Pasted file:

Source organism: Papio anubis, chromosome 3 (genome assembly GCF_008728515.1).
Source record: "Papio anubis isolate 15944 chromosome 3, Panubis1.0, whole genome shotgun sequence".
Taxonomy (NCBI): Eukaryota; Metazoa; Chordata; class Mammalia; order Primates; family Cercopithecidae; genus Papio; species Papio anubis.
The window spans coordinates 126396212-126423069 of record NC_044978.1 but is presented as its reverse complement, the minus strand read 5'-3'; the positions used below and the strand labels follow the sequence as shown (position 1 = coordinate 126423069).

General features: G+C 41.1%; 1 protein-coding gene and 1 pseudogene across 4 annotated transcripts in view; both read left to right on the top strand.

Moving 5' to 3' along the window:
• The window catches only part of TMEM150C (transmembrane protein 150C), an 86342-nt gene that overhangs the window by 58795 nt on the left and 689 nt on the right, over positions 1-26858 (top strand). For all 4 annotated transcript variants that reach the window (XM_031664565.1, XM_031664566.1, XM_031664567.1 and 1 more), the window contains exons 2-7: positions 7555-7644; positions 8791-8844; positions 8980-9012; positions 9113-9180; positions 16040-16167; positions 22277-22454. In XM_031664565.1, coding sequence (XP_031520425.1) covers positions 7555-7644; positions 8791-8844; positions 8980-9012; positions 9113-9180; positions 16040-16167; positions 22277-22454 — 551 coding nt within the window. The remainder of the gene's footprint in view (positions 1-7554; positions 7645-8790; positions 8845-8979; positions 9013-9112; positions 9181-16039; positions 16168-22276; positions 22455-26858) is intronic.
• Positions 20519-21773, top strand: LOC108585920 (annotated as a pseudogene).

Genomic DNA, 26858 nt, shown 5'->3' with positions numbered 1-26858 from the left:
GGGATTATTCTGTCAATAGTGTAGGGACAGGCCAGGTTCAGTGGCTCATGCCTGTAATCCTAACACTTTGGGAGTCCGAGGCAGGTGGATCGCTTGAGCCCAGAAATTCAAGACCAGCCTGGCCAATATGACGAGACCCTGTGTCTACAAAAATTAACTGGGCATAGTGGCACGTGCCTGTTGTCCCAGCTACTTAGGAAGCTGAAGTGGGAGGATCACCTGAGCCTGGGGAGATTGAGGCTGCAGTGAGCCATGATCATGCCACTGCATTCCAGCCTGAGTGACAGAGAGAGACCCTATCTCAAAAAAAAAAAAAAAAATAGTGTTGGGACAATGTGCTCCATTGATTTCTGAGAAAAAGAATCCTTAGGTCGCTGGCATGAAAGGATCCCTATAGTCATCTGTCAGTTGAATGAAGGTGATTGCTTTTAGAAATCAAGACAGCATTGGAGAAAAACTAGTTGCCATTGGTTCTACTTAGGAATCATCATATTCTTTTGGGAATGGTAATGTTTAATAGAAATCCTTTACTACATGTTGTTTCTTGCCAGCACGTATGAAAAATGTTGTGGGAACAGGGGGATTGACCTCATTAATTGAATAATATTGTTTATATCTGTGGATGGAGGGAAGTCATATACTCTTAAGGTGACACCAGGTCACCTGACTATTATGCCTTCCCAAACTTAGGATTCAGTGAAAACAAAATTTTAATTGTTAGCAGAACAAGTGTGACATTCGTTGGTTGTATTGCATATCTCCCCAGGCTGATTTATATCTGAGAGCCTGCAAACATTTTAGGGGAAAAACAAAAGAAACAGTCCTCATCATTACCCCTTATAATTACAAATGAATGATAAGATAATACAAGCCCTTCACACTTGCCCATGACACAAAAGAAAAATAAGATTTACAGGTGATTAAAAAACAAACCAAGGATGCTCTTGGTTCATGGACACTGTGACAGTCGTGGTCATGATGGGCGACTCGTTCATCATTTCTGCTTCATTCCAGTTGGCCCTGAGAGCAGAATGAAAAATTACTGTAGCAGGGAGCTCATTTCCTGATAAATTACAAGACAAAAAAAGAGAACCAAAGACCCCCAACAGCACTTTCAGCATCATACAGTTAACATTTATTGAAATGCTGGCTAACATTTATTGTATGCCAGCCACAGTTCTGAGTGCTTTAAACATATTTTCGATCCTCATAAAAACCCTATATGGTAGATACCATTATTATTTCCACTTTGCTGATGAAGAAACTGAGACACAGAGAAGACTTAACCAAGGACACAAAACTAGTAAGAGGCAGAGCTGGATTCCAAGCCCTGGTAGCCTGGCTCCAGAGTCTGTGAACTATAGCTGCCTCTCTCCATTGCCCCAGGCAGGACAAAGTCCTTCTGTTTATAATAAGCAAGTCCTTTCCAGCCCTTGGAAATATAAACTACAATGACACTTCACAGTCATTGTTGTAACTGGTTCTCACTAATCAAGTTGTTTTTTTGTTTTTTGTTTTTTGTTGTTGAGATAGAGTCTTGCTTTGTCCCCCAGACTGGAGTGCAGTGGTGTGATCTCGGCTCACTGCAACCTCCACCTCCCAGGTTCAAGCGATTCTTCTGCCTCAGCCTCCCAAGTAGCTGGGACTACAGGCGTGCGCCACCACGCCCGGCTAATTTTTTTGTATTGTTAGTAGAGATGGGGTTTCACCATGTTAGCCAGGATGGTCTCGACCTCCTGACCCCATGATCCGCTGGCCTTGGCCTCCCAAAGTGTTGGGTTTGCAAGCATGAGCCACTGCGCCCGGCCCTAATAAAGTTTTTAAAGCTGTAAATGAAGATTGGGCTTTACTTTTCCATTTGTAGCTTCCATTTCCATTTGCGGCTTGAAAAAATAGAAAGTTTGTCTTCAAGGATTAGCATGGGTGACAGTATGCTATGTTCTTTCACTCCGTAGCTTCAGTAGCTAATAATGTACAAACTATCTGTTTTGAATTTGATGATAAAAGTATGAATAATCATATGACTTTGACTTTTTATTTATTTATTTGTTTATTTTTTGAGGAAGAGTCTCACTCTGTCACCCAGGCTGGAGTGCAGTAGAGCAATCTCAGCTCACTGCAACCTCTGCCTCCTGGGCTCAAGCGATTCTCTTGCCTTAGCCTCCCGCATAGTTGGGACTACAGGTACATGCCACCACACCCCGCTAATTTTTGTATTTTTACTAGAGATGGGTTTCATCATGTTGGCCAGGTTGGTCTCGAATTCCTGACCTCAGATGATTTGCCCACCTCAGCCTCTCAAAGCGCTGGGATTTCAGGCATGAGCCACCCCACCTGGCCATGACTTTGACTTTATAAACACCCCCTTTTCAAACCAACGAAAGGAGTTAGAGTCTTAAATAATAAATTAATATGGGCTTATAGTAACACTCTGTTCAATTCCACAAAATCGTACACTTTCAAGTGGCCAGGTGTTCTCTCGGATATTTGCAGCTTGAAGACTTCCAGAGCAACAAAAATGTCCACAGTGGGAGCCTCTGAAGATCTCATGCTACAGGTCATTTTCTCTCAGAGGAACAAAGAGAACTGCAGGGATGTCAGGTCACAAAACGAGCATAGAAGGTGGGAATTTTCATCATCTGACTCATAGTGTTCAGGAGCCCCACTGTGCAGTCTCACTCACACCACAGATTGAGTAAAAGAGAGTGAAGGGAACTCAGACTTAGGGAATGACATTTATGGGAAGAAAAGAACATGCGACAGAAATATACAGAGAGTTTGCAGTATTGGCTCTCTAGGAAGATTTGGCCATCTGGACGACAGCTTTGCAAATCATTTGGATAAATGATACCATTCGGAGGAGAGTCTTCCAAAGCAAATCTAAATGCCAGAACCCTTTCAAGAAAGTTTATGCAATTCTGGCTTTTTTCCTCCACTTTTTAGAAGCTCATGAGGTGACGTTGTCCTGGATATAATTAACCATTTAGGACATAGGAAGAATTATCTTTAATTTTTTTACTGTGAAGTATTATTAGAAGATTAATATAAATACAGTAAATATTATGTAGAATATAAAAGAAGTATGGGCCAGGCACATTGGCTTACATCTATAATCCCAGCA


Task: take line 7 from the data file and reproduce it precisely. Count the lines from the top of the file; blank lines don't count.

• The window catches only part of TMEM150C (transmembrane protein 150C), an 86342-nt gene that overhangs the window by 58795 nt on the left and 689 nt on the right, over positions 1-26858 (top strand). For all 4 annotated transcript variants that reach the window (XM_031664565.1, XM_031664566.1, XM_031664567.1 and 1 more), the window contains exons 2-7: positions 7555-7644; positions 8791-8844; positions 8980-9012; positions 9113-9180; positions 16040-16167; positions 22277-22454. In XM_031664565.1, coding sequence (XP_031520425.1) covers positions 7555-7644; positions 8791-8844; positions 8980-9012; positions 9113-9180; positions 16040-16167; positions 22277-22454 — 551 coding nt within the window. The remainder of the gene's footprint in view (positions 1-7554; positions 7645-8790; positions 8845-8979; positions 9013-9112; positions 9181-16039; positions 16168-22276; positions 22455-26858) is intronic.